I don’t want to see anything happen that would set back the progress we’ve made.

The law makes it a crime, punishable by up to three years in prison, to accuse “the Polish nation” of complicity in the Holocaust. Historians say that would cover up the role of some Poles in deadly pogroms during and after World War II.

The Polish League Against Defamation filed suit in Warsaw last week against the Argentine paper Pagina 12 under the new law. The paper published an article about a 1941 pogrom by Nazi occupiers and local inhabitants against their Jewish neighbors in the town of Jedwabne, an incident that caused the death of at least 340 Jews and has become a symbol of Polish collaboration with Nazi crimes.

Though thousands of Poles risked their lives to save Jewish neighbors — more than 6,800 Poles are recognized by Yad Vashem as Righteous Among the Nations, the most of any country — others betrayed or attacked Jews.

Criticism of the law by Israel and Jewish organizations has led to a backlash and a surge of anti-Semitism in Poland. Prime Minister Mateusz Morawiecki added fuel to the conflict when he said “Jewish perpetrators” bore partial responsibility for the Holocaust.

Polish and Israeli officials met last week in Jerusalem to discuss the diplomatic fallout from passage of the law. Netanyahu has rejected calls from Knesset members to recall Israel’s ambassador to Poland.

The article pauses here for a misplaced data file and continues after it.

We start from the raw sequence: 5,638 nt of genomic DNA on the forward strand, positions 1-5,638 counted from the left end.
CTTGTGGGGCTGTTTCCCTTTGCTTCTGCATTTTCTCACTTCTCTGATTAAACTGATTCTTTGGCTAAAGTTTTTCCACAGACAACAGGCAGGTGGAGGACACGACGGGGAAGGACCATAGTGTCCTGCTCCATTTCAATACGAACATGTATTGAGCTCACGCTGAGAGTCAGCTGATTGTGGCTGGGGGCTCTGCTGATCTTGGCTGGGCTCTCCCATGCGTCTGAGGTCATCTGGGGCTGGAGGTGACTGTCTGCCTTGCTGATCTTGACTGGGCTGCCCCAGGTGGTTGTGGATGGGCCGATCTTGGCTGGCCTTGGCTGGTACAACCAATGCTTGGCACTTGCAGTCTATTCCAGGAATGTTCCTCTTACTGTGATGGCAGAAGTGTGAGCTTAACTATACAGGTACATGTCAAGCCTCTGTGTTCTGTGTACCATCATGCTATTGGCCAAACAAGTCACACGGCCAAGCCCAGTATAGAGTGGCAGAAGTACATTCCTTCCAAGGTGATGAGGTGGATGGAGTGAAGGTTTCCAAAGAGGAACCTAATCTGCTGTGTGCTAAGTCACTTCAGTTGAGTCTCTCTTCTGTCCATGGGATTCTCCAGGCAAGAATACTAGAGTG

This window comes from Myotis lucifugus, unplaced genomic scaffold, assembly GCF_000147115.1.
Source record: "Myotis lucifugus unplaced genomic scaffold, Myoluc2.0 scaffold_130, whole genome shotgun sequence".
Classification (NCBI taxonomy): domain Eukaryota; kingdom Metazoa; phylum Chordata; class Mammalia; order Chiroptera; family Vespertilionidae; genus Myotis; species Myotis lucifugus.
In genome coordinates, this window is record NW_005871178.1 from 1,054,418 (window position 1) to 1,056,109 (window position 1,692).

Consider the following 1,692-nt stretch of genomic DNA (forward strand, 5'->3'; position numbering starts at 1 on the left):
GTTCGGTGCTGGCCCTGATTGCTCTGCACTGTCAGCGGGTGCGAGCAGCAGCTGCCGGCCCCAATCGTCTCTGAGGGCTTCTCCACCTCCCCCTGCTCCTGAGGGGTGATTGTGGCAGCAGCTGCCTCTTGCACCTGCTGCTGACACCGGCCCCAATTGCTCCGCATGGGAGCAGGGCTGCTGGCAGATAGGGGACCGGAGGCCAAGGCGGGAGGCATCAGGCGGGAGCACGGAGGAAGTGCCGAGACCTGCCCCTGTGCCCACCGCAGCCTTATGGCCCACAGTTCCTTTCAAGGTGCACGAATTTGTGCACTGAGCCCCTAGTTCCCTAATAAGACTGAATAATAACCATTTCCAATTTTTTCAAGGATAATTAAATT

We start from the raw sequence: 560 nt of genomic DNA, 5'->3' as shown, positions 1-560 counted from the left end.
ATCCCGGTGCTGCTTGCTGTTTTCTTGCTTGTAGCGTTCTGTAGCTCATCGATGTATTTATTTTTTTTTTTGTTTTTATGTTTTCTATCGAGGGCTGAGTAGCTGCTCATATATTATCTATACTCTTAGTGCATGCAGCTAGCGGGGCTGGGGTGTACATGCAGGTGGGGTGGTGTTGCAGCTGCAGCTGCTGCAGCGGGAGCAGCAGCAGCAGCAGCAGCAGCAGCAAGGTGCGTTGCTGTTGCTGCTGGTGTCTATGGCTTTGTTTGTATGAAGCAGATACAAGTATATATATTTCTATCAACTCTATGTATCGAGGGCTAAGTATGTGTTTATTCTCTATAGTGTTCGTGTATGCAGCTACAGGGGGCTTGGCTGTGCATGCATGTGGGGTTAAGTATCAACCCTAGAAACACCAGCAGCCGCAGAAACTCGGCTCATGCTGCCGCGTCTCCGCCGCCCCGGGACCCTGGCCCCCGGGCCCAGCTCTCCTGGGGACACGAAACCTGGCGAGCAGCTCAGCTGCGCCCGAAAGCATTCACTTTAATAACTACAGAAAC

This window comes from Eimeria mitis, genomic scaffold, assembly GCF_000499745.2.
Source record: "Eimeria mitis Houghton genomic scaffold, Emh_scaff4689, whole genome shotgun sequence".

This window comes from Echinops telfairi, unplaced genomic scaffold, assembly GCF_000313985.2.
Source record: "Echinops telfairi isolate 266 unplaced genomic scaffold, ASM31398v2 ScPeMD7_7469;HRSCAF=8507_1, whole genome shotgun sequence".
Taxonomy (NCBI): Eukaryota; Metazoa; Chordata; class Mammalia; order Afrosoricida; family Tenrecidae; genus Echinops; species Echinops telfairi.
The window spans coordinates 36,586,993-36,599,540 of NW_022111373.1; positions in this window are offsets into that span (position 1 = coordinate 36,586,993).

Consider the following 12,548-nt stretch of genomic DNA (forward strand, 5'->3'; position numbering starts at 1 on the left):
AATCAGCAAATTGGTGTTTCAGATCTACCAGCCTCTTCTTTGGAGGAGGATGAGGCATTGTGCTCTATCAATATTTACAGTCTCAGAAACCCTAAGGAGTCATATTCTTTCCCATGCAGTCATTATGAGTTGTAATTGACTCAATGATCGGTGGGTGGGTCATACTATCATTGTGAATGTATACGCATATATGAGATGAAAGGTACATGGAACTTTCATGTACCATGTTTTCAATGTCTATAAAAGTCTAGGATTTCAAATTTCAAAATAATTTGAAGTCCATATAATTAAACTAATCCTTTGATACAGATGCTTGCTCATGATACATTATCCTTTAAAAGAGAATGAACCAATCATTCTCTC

The L.A.-headquartered Simon Wiesenthal Center, citing the Polish law and the resulting anti-Semitism, said last week it was considering issuing a travel advisory to Jews worldwide to limit their travel to Poland.

“In 2018, we fear for a Poland that has now seen the history of the Holocaust recast by political forces who seek to bury the ugly past that includes the murder of Jews by Poles during the Holocaust and in the immediate aftermath of World War II,” Rabbis Marvin Hier and Abraham Cooper said in a statement released by the Wiesenthal Center.

Taube rejected the need for such a travel warning, and pointed out that Polish sensitivities also need to be considered. Among nations, Poland suffered most under the Nazis. And Taube said Poland is no more anti-Semitic than many other European countries.

The current ill will over the Holocaust law will pass, he said, allowing the Jewish renewal in Poland to continue.

“I feel no hostility toward the Poles or the Polish government. I think they’ve done some stupid things, but this will pass and we won’t even be talking about this a few weeks from now,” Taube said.

“That relationship has been ongoing for centuries. It’s like a marriage — relationships need work. There are occasional struggles, there’s many misunderstandings, but inevitably the good ones hold together, and this has been a relationship that’s gone on for over a thousand years and it’s going to go on for another thousand years.”

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Rob Gloster

Rob Gloster is J.'s senior writer. He can be reached at rob@jweekly.com.